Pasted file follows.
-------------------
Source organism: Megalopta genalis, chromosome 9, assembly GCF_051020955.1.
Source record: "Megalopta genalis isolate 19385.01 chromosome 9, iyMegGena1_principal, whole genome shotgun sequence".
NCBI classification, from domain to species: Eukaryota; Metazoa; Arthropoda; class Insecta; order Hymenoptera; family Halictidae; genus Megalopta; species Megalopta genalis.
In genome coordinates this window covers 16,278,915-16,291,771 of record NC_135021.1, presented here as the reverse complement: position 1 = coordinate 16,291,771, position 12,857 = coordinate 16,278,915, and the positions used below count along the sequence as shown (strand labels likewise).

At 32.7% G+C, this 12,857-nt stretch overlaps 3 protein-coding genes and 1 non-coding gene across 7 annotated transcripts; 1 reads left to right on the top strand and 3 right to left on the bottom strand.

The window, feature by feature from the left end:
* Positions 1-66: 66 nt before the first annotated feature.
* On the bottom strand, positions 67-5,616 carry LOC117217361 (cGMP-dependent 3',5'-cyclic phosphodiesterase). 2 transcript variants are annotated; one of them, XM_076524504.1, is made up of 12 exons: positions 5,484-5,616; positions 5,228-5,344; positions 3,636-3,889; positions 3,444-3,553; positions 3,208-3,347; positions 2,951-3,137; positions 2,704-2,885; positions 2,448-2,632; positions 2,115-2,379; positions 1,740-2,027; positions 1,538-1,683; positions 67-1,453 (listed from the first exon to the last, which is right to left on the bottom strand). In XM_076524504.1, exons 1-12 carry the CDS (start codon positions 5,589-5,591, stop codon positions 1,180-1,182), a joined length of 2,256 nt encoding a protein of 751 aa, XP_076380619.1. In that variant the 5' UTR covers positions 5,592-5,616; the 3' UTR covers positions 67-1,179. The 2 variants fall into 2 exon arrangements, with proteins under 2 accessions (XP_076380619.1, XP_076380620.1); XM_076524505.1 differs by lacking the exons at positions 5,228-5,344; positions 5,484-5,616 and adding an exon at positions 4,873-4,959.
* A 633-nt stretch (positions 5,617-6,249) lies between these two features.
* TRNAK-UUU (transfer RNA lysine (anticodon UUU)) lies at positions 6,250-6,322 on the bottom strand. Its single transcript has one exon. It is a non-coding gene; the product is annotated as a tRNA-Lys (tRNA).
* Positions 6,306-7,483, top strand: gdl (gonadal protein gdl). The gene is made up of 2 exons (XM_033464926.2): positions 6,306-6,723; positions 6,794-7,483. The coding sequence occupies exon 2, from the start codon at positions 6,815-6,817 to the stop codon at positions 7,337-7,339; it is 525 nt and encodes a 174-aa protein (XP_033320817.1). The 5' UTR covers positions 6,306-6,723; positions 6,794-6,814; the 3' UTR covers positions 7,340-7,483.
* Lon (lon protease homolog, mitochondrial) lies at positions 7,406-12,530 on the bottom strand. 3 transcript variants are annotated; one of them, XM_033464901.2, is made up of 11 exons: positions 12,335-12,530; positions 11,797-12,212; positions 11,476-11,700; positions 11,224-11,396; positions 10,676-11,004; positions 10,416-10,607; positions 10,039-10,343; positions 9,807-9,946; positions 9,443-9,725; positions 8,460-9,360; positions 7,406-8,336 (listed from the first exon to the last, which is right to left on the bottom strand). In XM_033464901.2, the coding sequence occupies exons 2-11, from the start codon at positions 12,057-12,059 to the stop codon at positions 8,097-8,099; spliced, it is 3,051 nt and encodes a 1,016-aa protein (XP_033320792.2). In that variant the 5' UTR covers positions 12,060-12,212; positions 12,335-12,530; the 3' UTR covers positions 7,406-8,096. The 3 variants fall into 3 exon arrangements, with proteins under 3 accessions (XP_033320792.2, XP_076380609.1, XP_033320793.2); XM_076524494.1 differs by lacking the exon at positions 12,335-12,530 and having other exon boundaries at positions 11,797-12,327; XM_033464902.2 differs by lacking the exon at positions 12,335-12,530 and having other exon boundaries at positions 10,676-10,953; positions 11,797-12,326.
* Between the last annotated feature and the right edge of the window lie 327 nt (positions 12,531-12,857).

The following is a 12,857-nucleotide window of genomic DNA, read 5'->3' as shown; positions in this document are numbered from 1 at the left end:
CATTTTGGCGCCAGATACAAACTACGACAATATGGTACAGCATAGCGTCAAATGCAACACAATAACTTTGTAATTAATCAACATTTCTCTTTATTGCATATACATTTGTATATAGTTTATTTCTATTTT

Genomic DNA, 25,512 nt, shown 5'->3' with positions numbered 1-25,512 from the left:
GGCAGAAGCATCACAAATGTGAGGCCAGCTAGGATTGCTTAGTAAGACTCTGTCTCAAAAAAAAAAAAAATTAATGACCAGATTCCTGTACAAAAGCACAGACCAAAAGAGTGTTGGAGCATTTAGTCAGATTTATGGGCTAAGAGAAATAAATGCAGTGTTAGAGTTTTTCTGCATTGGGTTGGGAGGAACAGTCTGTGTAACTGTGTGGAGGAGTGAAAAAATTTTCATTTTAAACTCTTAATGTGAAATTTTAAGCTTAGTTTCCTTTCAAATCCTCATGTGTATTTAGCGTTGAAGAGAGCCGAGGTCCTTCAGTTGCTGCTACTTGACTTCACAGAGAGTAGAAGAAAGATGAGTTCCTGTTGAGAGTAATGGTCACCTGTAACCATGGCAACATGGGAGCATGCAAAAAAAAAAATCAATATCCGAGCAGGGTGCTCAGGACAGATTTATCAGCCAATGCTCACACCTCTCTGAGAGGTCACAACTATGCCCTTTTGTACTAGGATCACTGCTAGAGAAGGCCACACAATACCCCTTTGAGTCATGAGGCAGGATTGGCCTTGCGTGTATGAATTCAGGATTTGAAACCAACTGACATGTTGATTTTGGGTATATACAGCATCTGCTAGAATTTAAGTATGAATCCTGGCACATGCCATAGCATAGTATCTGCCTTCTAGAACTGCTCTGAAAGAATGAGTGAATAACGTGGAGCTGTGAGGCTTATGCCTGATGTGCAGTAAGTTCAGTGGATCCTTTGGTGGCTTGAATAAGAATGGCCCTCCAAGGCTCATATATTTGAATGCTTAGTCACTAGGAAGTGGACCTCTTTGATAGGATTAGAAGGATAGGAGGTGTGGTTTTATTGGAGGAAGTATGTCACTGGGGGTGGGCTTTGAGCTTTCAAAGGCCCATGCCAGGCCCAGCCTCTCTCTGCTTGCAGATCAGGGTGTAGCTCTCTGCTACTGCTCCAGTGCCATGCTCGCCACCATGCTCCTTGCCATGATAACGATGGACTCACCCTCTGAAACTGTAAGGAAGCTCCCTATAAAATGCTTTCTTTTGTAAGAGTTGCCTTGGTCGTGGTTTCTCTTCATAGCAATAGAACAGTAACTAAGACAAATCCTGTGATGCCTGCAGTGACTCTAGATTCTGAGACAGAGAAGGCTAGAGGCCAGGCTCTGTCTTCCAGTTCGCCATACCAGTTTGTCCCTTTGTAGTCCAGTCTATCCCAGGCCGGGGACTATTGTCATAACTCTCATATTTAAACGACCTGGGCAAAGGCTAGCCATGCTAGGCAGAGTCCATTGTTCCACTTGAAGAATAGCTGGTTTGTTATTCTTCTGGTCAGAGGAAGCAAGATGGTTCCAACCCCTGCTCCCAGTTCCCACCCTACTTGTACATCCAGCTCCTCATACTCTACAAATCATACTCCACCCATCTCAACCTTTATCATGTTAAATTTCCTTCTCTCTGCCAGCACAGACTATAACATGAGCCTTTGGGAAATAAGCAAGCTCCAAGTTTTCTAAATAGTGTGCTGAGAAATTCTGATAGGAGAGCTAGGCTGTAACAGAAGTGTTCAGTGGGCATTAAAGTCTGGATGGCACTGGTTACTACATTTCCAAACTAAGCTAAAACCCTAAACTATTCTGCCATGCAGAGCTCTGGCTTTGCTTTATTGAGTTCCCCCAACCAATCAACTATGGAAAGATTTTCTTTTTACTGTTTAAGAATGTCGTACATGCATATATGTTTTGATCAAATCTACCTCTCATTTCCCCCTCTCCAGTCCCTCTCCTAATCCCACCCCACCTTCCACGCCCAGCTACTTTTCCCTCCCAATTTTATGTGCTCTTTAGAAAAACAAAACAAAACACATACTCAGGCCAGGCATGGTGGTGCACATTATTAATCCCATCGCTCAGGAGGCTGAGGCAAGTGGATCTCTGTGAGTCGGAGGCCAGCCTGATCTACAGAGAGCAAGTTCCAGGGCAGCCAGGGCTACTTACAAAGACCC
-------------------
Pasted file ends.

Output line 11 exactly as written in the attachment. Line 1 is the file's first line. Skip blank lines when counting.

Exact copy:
* Positions 6,306-7,483, top strand: gdl (gonadal protein gdl). The gene is made up of 2 exons (XM_033464926.2): positions 6,306-6,723; positions 6,794-7,483. The coding sequence occupies exon 2, from the start codon at positions 6,815-6,817 to the stop codon at positions 7,337-7,339; it is 525 nt and encodes a 174-aa protein (XP_033320817.1). The 5' UTR covers positions 6,306-6,723; positions 6,794-6,814; the 3' UTR covers positions 7,340-7,483.